If you were to ask the storm, it would probably say it got held up in traffic. Fall technically arrived yesterday morning at 6:30, but didn’t start in earnest until somewhere around midnight when everything blew sideways with scudding low clouds and drenching rain on a southeast gale. By the time it got light this morning (note that I didn’t say “by the time the sun rose”), summer was gone and autumn was settling into the still-warm comfy chair she’d so hastily abandoned.

The change in seasons always brings a bit of a panic on a farm. Even for people like me, who are only vaguely aware of everything there is to panic about when summer comes to an abrupt end. There’s still all sorts of unfinished construction (an implement shed, the wash-pack station), some not-yet-begun construction (an actual barn door, to keep storms like this out of the barn). Old fence line to clear, new fencing to put up. We were going to clear out the wild rose that’s taken over the western brush pasture before the rains hit. The community garden needs to be cleared out, put to bed, the space for the new plots graded and tarped. The…well, there’s lots of stuff.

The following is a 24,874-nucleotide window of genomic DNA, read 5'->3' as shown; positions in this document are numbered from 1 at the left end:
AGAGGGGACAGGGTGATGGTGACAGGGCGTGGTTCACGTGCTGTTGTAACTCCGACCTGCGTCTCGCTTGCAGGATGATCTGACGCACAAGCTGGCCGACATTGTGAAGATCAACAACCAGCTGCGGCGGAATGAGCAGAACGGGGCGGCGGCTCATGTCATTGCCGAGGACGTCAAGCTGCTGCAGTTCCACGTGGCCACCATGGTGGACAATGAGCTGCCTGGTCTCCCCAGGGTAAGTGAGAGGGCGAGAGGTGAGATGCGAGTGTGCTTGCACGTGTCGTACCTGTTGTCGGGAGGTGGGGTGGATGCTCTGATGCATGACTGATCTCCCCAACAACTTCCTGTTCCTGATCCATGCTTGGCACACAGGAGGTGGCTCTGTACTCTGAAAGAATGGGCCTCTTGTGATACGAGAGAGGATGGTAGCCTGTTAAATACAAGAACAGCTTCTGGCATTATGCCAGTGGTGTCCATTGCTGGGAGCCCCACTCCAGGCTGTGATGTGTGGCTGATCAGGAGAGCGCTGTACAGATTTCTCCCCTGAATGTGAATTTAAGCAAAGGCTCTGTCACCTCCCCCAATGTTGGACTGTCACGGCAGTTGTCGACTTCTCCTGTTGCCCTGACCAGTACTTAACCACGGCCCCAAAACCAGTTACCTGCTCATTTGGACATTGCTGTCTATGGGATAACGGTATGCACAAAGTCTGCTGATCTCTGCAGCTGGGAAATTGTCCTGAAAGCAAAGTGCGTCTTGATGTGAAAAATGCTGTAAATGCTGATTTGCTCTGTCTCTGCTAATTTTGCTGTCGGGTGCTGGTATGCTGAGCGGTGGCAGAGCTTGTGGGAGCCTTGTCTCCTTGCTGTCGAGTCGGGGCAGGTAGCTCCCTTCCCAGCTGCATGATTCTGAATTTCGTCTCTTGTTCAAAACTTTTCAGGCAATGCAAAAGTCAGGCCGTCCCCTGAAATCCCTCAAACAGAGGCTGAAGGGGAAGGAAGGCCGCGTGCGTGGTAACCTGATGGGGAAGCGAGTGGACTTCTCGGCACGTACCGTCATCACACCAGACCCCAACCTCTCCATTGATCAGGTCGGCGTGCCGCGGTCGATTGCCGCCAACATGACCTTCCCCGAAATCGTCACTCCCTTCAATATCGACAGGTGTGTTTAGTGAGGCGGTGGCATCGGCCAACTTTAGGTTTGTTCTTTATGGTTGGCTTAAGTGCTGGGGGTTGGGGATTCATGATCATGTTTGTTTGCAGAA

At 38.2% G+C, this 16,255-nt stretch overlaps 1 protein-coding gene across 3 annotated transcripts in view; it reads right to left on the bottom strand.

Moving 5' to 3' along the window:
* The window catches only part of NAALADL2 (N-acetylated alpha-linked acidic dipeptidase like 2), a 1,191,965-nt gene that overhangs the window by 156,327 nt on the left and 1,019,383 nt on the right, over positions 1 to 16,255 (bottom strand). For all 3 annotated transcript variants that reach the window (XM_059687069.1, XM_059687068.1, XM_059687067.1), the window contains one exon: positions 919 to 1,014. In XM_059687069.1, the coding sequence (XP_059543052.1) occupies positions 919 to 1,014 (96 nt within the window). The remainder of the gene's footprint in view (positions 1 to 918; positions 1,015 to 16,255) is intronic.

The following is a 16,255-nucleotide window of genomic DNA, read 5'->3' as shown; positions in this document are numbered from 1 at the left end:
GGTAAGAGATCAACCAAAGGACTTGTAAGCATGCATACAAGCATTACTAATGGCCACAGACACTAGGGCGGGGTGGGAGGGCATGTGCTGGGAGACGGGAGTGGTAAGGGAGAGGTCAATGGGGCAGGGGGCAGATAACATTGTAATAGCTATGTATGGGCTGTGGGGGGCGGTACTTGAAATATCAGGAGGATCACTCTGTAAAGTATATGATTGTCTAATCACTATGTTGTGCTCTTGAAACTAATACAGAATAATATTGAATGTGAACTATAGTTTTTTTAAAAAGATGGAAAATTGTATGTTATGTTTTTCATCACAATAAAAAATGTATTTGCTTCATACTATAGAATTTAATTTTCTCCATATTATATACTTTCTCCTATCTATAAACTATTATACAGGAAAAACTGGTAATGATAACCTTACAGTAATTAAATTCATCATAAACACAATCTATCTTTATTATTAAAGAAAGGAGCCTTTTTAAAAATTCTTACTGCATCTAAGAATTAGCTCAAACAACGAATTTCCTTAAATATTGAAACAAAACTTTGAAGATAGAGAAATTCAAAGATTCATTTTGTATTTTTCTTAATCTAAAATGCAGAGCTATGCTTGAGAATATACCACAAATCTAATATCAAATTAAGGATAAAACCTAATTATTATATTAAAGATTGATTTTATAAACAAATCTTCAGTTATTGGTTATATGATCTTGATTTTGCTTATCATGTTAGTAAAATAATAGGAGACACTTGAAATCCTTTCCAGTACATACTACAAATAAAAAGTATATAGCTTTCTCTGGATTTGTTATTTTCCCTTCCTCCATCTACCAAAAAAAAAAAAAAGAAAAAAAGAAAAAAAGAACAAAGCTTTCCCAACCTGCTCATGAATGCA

And there are tons of apples to pick, pears to pick. Well, there were. The storm has taken care of at least one of our tasks for us: aside from probably a dozen or so in the upper reaches, the pear tree has seen fit to take some work off our hands and pick itself, shedding a summer’s worth of fruit strewn all the heck over (I’ve been trying to figure out how it managed to fling some of the larger pieces so far – wind and gravity alone seem insufficient for the radius its covered). The apple trees have been a bit more judicious, but there were still more apples among the reed canary grass than I could haul in a cardboard box and a couple of overloaded shopping bags. What I could carry is now sitting tight in the walk-in cooler while we figure out what to do with this literal and premature windfall.

It’s a metaphor, I suppose for the farm itself – stuff you’re not ready for coming at you. On a farm, I suppose it’s easy to see almost everything as a metaphor. For the seasons of life, the sweated-for rewards that are snatched away, and the unasked-for bounty that the earth just keeps giving, whether you’re ready for it or not.

2 responses to “Windfall

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